Twite (Carduelis flavirostris)



Twite © Peter Smith

Twite © Peter Smith

There were no records of Twite during the breeding season in this survey, but they bred during our First Atlas, in two different habitats at the lowest and highest points of the county. In 1978-84, Twites were recorded in 13 tetrads, 1 with confirmed breeding, 3 probable and 9 possible. Most of the birds were in the moorland of the eastern hills. Records from this area continued to be submitted to the annual bird reports, with the largest count in 1989 with evidence of ‘a possible ten pairs on the Cheshire side of the eastern hills’. After that year, however, only sporadic breeding season records were received, with none from 1991 to 1993, odd records in 1994 and 1995, none in 1996, and one singing bird in 1997. Following two years of absence in 1998 and 1999, it was thought that a pair at Shining Tor on 13 July 2000 ‘may have bred locally’. If they did, they were the last known breeders in the county.

Twite also used to nest alongside the estuaries. In the mid-1970s there were confirmed breeding records at New Ferry and possible breeding at Frodsham, but there has been no summer record from the Mersey for thirty years. On the Dee saltmarsh, a nest was found in 1967, then a pair seen feeding small young in 1979, the origin of the confirmed breeding record during our First Atlas. An adult was seen there on 22 June 1980, but there has been no subsequent record.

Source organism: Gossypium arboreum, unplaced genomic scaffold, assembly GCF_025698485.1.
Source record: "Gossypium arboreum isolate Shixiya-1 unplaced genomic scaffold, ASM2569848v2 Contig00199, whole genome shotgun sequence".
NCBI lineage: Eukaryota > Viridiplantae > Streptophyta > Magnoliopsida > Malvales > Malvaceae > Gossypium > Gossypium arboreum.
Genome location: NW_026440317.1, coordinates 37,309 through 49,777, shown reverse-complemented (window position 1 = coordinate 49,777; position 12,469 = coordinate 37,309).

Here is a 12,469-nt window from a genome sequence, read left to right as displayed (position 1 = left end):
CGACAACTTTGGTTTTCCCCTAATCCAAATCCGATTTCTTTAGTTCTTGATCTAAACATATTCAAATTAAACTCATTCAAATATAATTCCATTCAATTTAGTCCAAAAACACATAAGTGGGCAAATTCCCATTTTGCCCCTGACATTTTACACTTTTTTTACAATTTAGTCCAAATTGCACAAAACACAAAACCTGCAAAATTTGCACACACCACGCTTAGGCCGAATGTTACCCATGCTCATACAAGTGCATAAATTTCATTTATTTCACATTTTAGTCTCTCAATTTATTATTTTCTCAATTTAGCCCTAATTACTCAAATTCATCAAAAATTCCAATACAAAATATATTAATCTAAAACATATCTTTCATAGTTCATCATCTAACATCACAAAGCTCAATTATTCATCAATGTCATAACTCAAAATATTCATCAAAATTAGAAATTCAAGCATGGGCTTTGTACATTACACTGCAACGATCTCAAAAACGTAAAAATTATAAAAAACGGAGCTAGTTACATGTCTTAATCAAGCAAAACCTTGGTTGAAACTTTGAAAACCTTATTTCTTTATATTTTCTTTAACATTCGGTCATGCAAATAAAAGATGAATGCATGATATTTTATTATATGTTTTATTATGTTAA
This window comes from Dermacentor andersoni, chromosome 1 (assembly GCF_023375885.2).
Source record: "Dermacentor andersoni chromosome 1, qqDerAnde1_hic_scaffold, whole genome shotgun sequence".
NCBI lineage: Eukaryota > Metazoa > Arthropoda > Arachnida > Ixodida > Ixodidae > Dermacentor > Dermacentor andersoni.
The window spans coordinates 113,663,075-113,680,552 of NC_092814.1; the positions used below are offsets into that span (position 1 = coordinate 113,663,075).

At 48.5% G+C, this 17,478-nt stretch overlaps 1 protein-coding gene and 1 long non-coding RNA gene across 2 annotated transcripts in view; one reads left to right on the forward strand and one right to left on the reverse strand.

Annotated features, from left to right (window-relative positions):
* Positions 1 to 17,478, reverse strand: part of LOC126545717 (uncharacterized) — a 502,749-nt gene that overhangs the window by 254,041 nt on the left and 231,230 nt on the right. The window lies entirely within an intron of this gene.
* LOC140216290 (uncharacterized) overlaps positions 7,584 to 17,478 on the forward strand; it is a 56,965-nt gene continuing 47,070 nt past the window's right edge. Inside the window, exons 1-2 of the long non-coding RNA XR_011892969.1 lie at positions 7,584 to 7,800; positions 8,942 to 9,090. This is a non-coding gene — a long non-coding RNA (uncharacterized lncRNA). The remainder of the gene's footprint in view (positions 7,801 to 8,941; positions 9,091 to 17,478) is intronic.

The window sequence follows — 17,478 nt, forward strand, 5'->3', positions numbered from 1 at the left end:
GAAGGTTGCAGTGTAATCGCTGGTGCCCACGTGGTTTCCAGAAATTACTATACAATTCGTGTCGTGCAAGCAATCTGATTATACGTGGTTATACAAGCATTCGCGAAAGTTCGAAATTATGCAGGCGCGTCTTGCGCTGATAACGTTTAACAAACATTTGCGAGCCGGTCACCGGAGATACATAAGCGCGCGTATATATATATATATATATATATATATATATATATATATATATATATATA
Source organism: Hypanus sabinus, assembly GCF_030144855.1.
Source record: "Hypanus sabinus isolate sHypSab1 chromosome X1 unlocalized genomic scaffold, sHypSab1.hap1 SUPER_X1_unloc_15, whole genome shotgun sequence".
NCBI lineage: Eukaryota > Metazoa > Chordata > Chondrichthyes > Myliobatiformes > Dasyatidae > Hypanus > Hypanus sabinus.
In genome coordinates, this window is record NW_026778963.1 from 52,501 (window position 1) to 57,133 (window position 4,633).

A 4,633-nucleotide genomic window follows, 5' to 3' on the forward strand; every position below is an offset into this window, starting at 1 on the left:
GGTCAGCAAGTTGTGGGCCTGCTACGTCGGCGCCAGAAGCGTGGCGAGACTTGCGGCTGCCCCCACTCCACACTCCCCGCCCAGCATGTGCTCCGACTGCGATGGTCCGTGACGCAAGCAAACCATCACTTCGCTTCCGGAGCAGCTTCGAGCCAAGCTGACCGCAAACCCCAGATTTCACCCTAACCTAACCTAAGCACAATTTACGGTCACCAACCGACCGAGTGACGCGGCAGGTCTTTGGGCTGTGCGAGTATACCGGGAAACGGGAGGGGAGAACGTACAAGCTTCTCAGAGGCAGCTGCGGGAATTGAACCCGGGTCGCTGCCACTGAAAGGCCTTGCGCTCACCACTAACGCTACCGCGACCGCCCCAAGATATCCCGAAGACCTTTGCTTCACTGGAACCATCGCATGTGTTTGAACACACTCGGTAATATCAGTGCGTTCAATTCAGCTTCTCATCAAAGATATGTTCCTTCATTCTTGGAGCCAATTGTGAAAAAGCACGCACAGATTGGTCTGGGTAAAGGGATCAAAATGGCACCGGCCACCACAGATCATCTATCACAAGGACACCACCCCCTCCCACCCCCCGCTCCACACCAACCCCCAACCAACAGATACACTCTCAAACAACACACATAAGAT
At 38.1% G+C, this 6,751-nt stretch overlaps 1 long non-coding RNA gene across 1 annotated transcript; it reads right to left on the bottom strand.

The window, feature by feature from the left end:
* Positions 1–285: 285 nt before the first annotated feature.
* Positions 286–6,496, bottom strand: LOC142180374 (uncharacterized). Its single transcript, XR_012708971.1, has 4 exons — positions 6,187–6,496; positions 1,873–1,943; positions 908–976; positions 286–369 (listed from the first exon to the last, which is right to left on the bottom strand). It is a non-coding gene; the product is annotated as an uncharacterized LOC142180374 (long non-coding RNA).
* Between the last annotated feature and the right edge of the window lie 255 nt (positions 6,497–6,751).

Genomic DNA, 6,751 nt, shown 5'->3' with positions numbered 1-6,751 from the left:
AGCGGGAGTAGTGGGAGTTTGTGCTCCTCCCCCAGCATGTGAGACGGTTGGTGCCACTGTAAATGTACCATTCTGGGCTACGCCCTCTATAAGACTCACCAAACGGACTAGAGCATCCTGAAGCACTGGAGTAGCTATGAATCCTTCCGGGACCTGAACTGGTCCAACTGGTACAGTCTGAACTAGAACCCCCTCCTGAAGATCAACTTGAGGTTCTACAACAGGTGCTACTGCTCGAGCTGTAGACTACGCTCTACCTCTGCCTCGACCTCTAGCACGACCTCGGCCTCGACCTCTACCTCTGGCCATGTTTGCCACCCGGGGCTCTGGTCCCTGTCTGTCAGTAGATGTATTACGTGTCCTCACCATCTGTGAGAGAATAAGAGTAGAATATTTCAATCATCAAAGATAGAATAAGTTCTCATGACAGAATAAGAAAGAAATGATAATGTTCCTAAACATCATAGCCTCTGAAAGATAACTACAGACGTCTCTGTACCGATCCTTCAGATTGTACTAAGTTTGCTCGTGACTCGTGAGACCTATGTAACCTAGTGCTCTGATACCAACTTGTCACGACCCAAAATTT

As a Red-listed species of conservation concern, the Twite’s ecology has come in for detailed study in recent years. The breeding season lasts from early May to late July, allowing up to three broods in favourable conditions. They breed at quite low densities, from 2 to 14 pairs per tetrad, in open moorland, nesting in tall heather and bracken, but get most of their food from pastures and meadows, possibly as far as 3 km away, flying to and fro on well-defined flight lines when feeding young. As with other cardueline finches, they eat small seeds such as dandelion and sorrel, storing food in their crops to be regurgitated for the chicks (Brown & Grice 2005).

Their extinction in Cheshire is just part of a wider population decline. Surveys of the South Pennines Moors SPA, including the Cheshire moors, showed an 84% drop between 1990 and 2004-05 in the breeding population of Twites (Eaton et al 2007). The reasons for their demise are not well established, however. Overgrazing by sheep and bracken removal have reduced the area of suitable nesting habitat, and their food supply has greatly diminished as many pastures are overstocked or cut early for silage, so flowers rarely set seed. Even roadside verges, potentially a rich source of seeds, are often cut in the name of ‘tidiness’ (Brown & Grice 2005). Even without these symptoms of modern countryside management, Twites are northern breeding birds of cool, wet places and climate change will make English moorlands even less hospitable for them: they are likely to be lost from England later this century (Huntley et al 2007).

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